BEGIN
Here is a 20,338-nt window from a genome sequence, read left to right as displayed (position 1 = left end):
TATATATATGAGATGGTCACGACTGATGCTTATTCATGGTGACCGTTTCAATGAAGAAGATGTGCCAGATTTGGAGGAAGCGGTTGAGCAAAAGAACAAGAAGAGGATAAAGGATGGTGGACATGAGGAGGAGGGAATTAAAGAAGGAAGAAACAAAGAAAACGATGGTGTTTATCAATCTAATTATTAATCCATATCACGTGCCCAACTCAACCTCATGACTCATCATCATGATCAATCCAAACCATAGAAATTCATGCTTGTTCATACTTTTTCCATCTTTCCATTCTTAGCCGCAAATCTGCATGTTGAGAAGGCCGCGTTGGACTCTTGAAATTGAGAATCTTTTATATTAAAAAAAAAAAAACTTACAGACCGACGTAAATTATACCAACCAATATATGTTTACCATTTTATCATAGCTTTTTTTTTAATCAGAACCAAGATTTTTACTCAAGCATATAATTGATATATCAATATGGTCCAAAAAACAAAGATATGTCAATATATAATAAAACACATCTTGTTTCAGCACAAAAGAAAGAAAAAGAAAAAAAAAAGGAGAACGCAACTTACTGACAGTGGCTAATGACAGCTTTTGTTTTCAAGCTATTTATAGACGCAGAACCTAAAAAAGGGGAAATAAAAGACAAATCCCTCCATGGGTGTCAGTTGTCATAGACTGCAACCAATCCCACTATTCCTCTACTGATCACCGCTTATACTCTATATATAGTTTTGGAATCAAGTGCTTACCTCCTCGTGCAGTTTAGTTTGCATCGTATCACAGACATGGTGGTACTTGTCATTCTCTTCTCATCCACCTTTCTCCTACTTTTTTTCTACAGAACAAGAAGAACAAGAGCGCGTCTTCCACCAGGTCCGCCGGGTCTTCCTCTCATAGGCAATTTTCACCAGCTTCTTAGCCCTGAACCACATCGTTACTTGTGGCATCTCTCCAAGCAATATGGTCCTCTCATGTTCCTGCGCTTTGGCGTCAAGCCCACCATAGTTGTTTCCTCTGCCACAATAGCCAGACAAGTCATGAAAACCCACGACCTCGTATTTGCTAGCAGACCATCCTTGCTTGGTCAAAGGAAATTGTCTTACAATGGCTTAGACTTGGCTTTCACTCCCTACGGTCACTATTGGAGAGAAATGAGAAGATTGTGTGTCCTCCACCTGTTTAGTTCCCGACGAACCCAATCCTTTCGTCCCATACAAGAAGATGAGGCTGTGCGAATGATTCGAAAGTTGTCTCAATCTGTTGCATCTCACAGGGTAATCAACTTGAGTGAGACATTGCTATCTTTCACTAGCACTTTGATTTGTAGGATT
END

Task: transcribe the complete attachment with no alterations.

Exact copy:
Here is a 20,338-nt window from a genome sequence, read left to right as displayed (position 1 = left end):
TATATATATGAGATGGTCACGACTGATGCTTATTCATGGTGACCGTTTCAATGAAGAAGATGTGCCAGATTTGGAGGAAGCGGTTGAGCAAAAGAACAAGAAGAGGATAAAGGATGGTGGACATGAGGAGGAGGGAATTAAAGAAGGAAGAAACAAAGAAAACGATGGTGTTTATCAATCTAATTATTAATCCATATCACGTGCCCAACTCAACCTCATGACTCATCATCATGATCAATCCAAACCATAGAAATTCATGCTTGTTCATACTTTTTCCATCTTTCCATTCTTAGCCGCAAATCTGCATGTTGAGAAGGCCGCGTTGGACTCTTGAAATTGAGAATCTTTTATATTAAAAAAAAAAAAACTTACAGACCGACGTAAATTATACCAACCAATATATGTTTACCATTTTATCATAGCTTTTTTTTTAATCAGAACCAAGATTTTTACTCAAGCATATAATTGATATATCAATATGGTCCAAAAAACAAAGATATGTCAATATATAATAAAACACATCTTGTTTCAGCACAAAAGAAAGAAAAAGAAAAAAAAAAGGAGAACGCAACTTACTGACAGTGGCTAATGACAGCTTTTGTTTTCAAGCTATTTATAGACGCAGAACCTAAAAAAGGGGAAATAAAAGACAAATCCCTCCATGGGTGTCAGTTGTCATAGACTGCAACCAATCCCACTATTCCTCTACTGATCACCGCTTATACTCTATATATAGTTTTGGAATCAAGTGCTTACCTCCTCGTGCAGTTTAGTTTGCATCGTATCACAGACATGGTGGTACTTGTCATTCTCTTCTCATCCACCTTTCTCCTACTTTTTTTCTACAGAACAAGAAGAACAAGAGCGCGTCTTCCACCAGGTCCGCCGGGTCTTCCTCTCATAGGCAATTTTCACCAGCTTCTTAGCCCTGAACCACATCGTTACTTGTGGCATCTCTCCAAGCAATATGGTCCTCTCATGTTCCTGCGCTTTGGCGTCAAGCCCACCATAGTTGTTTCCTCTGCCACAATAGCCAGACAAGTCATGAAAACCCACGACCTCGTATTTGCTAGCAGACCATCCTTGCTTGGTCAAAGGAAATTGTCTTACAATGGCTTAGACTTGGCTTTCACTCCCTACGGTCACTATTGGAGAGAAATGAGAAGATTGTGTGTCCTCCACCTGTTTAGTTCCCGACGAACCCAATCCTTTCGTCCCATACAAGAAGATGAGGCTGTGCGAATGATTCGAAAGTTGTCTCAATCTGTTGCATCTCACAGGGTAATCAACTTGAGTGAGACATTGCTATCTTTCACTAGCACTTTGATTTGTAGGATT